Elias Schwieler

Elias Schwieler


Visa sidan på svenska
Works at Department of Education
Telephone 08-16 28 12
Visiting address Frescativägen 54
Room 2406
Postal address Institutionen för pedagogik och didaktik 106 91 Stockholm

About me

PhD, English literature

Associate Professor of Education

Senior Lecturer in Higher Education


PhD Dissertation:

Schwieler, E. (2003). Mutual Implications: Otherness in Theory and John Berryman’s Poetry of Loss (Doctoral dissertation). Umeå: Print & Media.


Magrini, J. M. & Schwieler, E. (2017). Heidegger on Literature, Poetry, and Education after the “Turn”: The Limits of Metaphysics. London and New York: Routledge.

Peer-reviewed publications:

Schwieler, E. (2006). “Edmond Jabès: Translation and Exile.” Writing Back in/and Translation. Ed. Raoul Granqvist. Frankfurt am Main: Peter Lang. 199-208.

Schwieler, E. (2008). “Reading The English Patient: Teaching and Difference.” Neither East Nor West: Postcolonial Essays on Literature, Culture and Religion. Ed. Kerstin W. Shands. Huddinge, Sweden: Södertörn Academic Studies 36. 173-178.

Schwieler, E. (2009). “Deconstructing Diversity: The (Ir)responsibility of Teaching.” 2006 – 2007 Proceedings of The Society for the Philosophical Study of Education. Ed. Jason Helfer. Author House: Bloomington, IN. 349-363.

Schwieler, E. & Ekecrantz, S. (2011). “Normative values in teachers’ conceptions of teaching and learning in Higher Education – a belief system approach.” International Journal for Academic Development. 16(1), 59-70.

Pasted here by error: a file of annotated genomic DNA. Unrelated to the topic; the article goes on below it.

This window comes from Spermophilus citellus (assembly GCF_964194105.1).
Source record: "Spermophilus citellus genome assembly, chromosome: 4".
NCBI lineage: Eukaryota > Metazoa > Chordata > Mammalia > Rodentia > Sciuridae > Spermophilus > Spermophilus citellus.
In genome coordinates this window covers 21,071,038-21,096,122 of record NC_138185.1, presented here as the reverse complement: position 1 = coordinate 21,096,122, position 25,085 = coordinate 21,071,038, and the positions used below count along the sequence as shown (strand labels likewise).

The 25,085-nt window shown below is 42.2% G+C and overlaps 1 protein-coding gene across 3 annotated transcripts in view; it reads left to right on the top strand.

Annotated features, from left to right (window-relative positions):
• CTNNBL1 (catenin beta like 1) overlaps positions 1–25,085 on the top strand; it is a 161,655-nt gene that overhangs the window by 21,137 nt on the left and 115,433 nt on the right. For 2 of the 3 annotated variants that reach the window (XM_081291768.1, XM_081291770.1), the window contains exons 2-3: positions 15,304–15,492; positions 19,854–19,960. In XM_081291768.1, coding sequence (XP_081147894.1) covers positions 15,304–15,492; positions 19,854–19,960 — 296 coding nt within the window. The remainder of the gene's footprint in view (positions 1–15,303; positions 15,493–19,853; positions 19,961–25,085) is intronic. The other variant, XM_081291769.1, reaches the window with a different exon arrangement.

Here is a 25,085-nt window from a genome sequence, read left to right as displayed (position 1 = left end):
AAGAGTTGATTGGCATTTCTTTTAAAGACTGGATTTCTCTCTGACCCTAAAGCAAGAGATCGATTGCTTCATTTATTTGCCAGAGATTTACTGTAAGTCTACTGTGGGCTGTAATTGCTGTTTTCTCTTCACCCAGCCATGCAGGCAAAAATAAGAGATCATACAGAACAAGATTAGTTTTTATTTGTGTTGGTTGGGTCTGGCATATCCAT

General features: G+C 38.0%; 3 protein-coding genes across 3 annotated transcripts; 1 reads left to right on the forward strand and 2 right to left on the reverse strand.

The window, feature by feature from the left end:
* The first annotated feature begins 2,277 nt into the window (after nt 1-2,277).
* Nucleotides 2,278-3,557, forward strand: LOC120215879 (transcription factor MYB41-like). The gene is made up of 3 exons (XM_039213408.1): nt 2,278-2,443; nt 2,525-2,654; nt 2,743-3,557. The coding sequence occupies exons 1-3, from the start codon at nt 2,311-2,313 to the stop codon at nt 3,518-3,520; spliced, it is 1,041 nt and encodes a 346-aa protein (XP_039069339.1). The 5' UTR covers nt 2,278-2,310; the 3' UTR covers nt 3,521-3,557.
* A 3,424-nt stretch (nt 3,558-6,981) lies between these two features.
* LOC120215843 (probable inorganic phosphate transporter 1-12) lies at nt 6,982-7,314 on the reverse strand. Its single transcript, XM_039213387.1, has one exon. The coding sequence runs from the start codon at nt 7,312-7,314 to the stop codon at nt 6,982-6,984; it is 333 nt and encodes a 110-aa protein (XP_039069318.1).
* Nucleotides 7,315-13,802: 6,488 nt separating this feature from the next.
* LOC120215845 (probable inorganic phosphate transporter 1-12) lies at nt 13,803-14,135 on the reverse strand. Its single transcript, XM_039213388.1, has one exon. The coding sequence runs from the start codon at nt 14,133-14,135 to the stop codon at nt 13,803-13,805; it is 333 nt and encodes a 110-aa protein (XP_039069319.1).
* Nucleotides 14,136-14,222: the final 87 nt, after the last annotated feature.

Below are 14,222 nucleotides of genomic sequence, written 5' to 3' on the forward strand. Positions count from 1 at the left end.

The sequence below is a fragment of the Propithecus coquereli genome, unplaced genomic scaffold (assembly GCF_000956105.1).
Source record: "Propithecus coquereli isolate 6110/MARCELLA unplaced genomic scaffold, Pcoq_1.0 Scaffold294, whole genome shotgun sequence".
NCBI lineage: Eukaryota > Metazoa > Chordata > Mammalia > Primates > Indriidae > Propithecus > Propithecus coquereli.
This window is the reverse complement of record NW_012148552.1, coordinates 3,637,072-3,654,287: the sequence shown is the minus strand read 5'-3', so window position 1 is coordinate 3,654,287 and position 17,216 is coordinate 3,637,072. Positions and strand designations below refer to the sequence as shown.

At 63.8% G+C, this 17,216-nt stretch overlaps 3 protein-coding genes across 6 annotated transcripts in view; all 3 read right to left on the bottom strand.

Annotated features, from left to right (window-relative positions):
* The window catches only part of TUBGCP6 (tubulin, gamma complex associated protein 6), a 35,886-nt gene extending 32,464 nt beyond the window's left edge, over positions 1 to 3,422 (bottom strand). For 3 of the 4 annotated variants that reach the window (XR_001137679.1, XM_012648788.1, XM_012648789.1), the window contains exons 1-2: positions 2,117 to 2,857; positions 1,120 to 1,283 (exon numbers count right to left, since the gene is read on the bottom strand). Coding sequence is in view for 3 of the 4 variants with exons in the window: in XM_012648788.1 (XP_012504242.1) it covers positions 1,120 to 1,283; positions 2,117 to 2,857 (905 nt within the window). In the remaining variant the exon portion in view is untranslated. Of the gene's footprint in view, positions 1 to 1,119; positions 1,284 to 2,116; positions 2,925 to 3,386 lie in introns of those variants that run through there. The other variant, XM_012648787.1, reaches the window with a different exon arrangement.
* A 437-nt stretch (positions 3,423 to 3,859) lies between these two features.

Schwieler, E. (2013). “Being a Stranger and the Strangeness of Being: Joseph Conrad’s ‘The Secret Sharer’ as an Allegory of Being in Education.” Educational Philosophy and Theory. 45(4), 409-419.

Schwieler, E. & Ferm-Thorgersen, C. (2014). “Translating the Impossible: Listening, Learning, Art.” Journal for the Philosophical Study of Education, 2 (Spring), 41-54.

Schwieler, E. & Magrini, J. M. (2015). “Meditative Thought and Gelassenheit in Heidegger’s Thought of the ‘Turn’: Releasing Ourselves to the Original Event of Learning.” Analysis and Metaphysics, 14, 7-37.

Ekecrantz, S. & Schwieler, E. (2016). “Faculty attitudes and individual resistance to educational development – an international survey.” Journal of Faculty Development, 30(3), 21-30.

Schwieler, E. & Ekecrantz, S. (2017). “Towards a Model of Teaching Disciplinary Boundaries – History with Literature and Literature with History: Theoretical Implications.” Arts and Humanities in Higher Education, 15(2), 141-155.

Book reviews:

Schwieler, E. (2014). Book review. From West to East and Back Again: An Educational Reading of Hermann Hesse’s Later Work. Peter Roberts. Rotterdam: Sense Publishers, 2012. (Journal of Philosophy of Education. Published online:

Schwieler, E. (2015). Book review. Paulo Freire in the 21st Century: Education, Dialogue, and Transformation. Peter Roberts. Boulder and London: Paradigm Publishers, 2013. Reconstruction: Studies in Contemporary Culture, 14(4).

Schwieler, E. (2016). Book review. Social Efficiency and Instrumentalism in Education: Critical Essays in Ontology, Phenomenology, and Philosophical Hermeneutics. James M. Magrini. New York and London: Routledge. Studies in Curriculum Theory Series, 2014. Educational Philosophy and Theory, 48(5), 527-531.